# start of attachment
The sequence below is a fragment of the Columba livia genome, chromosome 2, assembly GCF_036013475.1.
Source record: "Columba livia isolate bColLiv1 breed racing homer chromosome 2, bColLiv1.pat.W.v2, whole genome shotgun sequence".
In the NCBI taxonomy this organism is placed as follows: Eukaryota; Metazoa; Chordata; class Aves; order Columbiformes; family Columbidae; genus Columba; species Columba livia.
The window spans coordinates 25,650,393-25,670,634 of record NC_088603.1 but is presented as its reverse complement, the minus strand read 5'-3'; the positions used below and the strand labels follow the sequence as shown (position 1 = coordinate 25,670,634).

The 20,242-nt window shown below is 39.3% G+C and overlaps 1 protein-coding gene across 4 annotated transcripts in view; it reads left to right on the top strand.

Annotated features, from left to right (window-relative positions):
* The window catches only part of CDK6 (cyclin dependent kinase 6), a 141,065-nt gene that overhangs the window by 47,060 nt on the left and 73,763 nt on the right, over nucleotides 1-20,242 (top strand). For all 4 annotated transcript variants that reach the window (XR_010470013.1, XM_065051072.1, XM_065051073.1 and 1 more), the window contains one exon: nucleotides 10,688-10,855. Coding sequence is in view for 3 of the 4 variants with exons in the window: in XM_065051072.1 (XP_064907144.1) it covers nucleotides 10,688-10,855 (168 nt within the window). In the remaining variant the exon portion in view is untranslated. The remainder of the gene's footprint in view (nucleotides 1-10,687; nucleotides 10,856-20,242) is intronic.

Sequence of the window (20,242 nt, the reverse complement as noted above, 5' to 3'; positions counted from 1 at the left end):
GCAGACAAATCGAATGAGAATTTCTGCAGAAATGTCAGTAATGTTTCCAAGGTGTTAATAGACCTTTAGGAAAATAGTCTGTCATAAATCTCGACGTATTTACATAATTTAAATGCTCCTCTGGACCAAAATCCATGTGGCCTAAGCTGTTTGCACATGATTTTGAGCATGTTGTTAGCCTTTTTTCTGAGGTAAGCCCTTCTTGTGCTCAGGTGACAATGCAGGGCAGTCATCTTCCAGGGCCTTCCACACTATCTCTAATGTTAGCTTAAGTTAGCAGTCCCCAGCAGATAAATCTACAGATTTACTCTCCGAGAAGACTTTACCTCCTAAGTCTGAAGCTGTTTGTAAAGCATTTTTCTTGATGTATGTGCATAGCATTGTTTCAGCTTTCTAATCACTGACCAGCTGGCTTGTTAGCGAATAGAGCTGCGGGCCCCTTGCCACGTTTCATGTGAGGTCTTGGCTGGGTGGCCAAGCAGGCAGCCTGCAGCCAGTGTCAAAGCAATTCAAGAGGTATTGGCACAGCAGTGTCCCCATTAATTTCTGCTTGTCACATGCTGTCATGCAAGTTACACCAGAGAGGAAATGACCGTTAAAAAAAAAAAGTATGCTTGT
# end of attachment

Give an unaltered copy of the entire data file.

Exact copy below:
The sequence below is a fragment of the Columba livia genome, chromosome 2, assembly GCF_036013475.1.
Source record: "Columba livia isolate bColLiv1 breed racing homer chromosome 2, bColLiv1.pat.W.v2, whole genome shotgun sequence".
In the NCBI taxonomy this organism is placed as follows: Eukaryota; Metazoa; Chordata; class Aves; order Columbiformes; family Columbidae; genus Columba; species Columba livia.
The window spans coordinates 25,650,393-25,670,634 of record NC_088603.1 but is presented as its reverse complement, the minus strand read 5'-3'; the positions used below and the strand labels follow the sequence as shown (position 1 = coordinate 25,670,634).

The 20,242-nt window shown below is 39.3% G+C and overlaps 1 protein-coding gene across 4 annotated transcripts in view; it reads left to right on the top strand.

Annotated features, from left to right (window-relative positions):
* The window catches only part of CDK6 (cyclin dependent kinase 6), a 141,065-nt gene that overhangs the window by 47,060 nt on the left and 73,763 nt on the right, over nucleotides 1-20,242 (top strand). For all 4 annotated transcript variants that reach the window (XR_010470013.1, XM_065051072.1, XM_065051073.1 and 1 more), the window contains one exon: nucleotides 10,688-10,855. Coding sequence is in view for 3 of the 4 variants with exons in the window: in XM_065051072.1 (XP_064907144.1) it covers nucleotides 10,688-10,855 (168 nt within the window). In the remaining variant the exon portion in view is untranslated. The remainder of the gene's footprint in view (nucleotides 1-10,687; nucleotides 10,856-20,242) is intronic.

Sequence of the window (20,242 nt, the reverse complement as noted above, 5' to 3'; positions counted from 1 at the left end):
GCAGACAAATCGAATGAGAATTTCTGCAGAAATGTCAGTAATGTTTCCAAGGTGTTAATAGACCTTTAGGAAAATAGTCTGTCATAAATCTCGACGTATTTACATAATTTAAATGCTCCTCTGGACCAAAATCCATGTGGCCTAAGCTGTTTGCACATGATTTTGAGCATGTTGTTAGCCTTTTTTCTGAGGTAAGCCCTTCTTGTGCTCAGGTGACAATGCAGGGCAGTCATCTTCCAGGGCCTTCCACACTATCTCTAATGTTAGCTTAAGTTAGCAGTCCCCAGCAGATAAATCTACAGATTTACTCTCCGAGAAGACTTTACCTCCTAAGTCTGAAGCTGTTTGTAAAGCATTTTTCTTGATGTATGTGCATAGCATTGTTTCAGCTTTCTAATCACTGACCAGCTGGCTTGTTAGCGAATAGAGCTGCGGGCCCCTTGCCACGTTTCATGTGAGGTCTTGGCTGGGTGGCCAAGCAGGCAGCCTGCAGCCAGTGTCAAAGCAATTCAAGAGGTATTGGCACAGCAGTGTCCCCATTAATTTCTGCTTGTCACATGCTGTCATGCAAGTTACACCAGAGAGGAAATGACCGTTAAAAAAAAAAAGTATGCTTGT